After the boys had finished their part, I had wanted to take some time to rededicate myself. Oh boy though, a mom asking her kids for 5 minutes to herself just gets quickly carried away by the desert wind. It became 50 questions time; in and out of the house (Can I play Minecraft? Where's Dad? So and so is doing this). I decided to scrap that part of the ritual. Laughingly, I ended the ritual with my hands in the air saying, "Well, I'm sorry. I tried." That night, as I watched the sun go down, I was able to take a few minutes to myself and meditate. It was a lovely experience.
Sometimes the smaller gestures are the most powerful ones.
If you decide to celebrate the Solstice with your family, make sure that it's full of fun and celebration. Little Pagan Acorns has a neat collection of Litha coloring pages Have a BBQ party, go swimming, garden, play in the sprinkler, eat Popsicles. Most of all though, enjoy the sun.

Friday, August 2, 2013


Well, well, well...

It's been quite a while since I've written a post. We've had quite a bit of excitement around here. Baby boy #3 was born 8 weeks early and life has been a whirlwind of doctor's appointments, diapers, and sleepless nights. That's all expected with a new baby though and I wouldn't change it for anything. Especially since he's let me watch 6 seasons (so far) of Charmed on Netflix. The power of three!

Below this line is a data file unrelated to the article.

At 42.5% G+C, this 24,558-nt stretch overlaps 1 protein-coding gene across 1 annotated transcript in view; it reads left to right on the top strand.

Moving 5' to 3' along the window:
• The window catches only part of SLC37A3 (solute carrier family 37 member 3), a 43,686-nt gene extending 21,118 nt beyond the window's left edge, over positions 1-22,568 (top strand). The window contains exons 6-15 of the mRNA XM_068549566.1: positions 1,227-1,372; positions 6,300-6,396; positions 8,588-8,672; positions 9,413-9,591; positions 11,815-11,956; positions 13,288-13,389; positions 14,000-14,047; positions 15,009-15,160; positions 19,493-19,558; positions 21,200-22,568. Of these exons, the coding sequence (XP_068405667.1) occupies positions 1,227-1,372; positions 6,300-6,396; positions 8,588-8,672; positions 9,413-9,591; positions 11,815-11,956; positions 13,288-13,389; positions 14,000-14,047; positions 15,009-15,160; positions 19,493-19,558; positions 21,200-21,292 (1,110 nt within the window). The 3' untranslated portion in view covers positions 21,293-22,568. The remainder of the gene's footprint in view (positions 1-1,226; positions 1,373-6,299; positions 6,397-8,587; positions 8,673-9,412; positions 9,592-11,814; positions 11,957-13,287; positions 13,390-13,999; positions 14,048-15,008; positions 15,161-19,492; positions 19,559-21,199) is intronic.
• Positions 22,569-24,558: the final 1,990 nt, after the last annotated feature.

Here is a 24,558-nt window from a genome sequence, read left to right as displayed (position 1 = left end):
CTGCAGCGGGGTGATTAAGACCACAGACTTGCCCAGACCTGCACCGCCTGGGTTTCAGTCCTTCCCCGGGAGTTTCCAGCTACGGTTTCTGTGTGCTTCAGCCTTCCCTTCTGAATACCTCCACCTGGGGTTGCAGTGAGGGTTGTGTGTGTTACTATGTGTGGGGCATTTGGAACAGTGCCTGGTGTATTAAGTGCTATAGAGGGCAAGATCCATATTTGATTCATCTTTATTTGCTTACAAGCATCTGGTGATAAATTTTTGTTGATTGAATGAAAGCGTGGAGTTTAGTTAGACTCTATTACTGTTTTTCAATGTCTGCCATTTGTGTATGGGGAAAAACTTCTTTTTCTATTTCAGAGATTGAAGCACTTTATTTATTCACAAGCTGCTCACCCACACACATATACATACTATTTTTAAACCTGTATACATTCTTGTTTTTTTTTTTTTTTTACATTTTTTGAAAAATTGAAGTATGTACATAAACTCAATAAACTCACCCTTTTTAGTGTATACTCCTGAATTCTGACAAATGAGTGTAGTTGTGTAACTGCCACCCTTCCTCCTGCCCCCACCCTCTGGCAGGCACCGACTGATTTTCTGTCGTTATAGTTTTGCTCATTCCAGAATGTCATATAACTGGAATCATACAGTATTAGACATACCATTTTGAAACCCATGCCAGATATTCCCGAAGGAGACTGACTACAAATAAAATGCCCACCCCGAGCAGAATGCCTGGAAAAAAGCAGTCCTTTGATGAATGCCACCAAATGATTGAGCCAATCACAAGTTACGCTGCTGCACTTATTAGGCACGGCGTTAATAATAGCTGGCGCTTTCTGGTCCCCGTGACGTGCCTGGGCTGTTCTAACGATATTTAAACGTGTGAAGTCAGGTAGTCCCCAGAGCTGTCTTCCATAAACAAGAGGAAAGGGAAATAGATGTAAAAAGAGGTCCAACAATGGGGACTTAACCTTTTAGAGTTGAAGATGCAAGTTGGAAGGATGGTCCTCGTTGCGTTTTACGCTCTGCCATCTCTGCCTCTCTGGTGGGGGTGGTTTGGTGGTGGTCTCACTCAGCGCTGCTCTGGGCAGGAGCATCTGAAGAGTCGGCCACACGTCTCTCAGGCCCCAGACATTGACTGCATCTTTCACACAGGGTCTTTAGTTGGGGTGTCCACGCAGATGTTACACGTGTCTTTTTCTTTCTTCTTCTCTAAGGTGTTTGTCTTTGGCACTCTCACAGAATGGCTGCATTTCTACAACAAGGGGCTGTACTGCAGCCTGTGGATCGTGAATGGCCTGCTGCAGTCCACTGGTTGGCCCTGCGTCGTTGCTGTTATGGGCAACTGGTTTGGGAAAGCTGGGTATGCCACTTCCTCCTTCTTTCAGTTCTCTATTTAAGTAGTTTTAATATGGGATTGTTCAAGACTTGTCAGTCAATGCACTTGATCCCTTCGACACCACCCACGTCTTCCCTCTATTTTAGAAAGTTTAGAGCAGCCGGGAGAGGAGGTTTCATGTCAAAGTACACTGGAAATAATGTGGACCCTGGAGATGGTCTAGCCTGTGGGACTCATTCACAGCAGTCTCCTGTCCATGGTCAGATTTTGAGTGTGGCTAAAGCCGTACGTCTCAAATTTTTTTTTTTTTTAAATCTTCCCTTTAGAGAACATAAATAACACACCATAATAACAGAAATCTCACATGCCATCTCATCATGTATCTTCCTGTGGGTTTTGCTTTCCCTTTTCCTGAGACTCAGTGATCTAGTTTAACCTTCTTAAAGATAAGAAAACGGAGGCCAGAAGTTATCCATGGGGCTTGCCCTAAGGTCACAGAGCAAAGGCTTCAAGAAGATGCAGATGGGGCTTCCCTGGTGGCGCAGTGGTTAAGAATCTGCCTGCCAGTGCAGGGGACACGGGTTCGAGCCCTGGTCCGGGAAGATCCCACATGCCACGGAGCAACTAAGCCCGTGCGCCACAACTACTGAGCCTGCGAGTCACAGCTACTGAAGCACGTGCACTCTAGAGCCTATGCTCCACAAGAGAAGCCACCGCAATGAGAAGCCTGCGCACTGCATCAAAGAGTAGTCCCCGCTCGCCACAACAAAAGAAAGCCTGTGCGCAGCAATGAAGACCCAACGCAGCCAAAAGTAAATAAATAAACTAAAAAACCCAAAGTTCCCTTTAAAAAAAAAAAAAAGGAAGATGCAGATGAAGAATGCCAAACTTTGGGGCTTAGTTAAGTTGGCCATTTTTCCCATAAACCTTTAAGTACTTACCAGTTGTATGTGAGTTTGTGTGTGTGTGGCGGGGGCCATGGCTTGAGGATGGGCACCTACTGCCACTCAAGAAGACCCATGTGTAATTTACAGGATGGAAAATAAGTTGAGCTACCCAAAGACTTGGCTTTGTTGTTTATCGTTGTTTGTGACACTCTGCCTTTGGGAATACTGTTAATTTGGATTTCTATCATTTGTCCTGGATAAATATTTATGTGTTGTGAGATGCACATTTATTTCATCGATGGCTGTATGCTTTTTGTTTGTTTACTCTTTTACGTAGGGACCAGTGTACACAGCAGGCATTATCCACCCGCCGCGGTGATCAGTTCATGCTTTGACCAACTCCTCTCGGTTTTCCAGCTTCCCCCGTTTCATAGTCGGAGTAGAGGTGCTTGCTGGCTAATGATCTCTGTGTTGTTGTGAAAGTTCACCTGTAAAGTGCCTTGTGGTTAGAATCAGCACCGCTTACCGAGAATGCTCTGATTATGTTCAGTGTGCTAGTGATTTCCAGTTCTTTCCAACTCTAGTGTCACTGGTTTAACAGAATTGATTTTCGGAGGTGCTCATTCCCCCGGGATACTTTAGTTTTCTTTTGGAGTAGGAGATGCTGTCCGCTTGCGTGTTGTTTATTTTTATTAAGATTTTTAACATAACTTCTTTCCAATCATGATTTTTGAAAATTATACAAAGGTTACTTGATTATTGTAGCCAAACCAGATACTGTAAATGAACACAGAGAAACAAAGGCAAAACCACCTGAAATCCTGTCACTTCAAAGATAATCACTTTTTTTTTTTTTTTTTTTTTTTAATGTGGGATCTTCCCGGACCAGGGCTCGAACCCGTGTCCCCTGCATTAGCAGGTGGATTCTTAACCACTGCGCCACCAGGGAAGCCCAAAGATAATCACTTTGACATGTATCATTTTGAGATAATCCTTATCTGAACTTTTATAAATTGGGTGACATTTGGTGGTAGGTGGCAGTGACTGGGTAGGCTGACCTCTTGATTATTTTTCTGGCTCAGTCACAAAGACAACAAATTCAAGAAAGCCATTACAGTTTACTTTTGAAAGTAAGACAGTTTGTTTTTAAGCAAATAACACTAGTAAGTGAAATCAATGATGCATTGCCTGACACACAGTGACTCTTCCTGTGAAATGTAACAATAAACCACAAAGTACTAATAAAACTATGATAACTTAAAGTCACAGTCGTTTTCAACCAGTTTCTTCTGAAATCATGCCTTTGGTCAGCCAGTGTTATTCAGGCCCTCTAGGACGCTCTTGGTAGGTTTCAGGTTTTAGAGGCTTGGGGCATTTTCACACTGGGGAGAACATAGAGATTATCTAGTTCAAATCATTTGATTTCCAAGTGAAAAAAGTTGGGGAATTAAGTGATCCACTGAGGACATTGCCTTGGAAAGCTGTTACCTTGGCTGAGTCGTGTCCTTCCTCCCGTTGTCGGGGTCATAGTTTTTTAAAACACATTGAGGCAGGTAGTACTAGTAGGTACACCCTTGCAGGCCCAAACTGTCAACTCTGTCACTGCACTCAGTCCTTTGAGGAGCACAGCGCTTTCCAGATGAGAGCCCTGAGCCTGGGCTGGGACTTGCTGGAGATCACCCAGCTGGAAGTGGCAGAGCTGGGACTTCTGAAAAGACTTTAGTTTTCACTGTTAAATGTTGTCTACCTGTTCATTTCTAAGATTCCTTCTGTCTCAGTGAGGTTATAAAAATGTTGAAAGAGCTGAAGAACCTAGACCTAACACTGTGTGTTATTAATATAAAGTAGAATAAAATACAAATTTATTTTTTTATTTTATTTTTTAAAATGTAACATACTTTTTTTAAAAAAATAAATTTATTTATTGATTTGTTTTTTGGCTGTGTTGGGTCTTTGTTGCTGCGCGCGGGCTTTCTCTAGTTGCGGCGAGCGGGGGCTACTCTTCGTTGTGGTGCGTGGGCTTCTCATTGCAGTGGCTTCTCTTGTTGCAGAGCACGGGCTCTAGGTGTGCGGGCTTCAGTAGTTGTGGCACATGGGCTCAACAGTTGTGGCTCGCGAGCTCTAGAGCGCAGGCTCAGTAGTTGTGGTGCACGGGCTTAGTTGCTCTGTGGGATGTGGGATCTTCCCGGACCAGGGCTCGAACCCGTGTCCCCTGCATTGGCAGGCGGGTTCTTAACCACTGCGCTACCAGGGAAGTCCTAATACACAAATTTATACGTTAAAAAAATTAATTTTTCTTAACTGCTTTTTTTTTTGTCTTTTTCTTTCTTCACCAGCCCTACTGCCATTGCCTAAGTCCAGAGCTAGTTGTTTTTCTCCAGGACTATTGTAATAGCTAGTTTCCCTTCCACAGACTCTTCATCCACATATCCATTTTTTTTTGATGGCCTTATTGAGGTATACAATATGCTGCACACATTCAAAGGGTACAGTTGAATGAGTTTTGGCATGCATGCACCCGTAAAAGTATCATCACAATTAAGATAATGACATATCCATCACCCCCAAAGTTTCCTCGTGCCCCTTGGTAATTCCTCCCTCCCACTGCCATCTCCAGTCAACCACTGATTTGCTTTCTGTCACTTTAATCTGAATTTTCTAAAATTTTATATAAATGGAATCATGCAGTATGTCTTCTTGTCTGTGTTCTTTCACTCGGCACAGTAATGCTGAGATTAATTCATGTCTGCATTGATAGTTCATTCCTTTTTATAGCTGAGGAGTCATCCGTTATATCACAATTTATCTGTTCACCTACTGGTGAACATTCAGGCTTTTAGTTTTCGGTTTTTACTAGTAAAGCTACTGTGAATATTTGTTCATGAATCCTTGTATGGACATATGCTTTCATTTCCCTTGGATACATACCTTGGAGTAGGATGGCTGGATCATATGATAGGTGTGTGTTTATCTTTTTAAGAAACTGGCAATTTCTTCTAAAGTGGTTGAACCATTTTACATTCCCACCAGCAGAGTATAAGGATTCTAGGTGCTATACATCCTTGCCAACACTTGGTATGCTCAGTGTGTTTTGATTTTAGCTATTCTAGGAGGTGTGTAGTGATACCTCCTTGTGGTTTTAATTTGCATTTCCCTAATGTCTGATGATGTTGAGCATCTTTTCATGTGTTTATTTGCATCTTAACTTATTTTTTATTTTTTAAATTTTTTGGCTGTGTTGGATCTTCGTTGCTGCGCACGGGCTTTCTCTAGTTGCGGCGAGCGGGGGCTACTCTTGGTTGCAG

I never got to have my blessingway or baby shower. He decided to come the week before it was all scheduled. I kind of felt like I got gypped in a way. The one thing I really wanted (aside from a beautiful, healthy baby, of course) was a power necklace, full of beads empowered with positive thoughts from my friends and family, for me to wear during labor. I should have remembered that nothing usually goes as you want it to when it comes to having a baby. I did get a healthy baby though, who only had to stay in the NICU for 10 (veeerrrry long) days.

My tradition of Greek God names for my family may have to be slightly broken for this little guy. I'll be referring to him as "Phoenix". That's his actual middle name and it fits him very well.

A phoenix is a beautiful Greek mythological bird that lives for a very, very long time. It gets old, bursts into flame, and from the ashes of the bird is born again.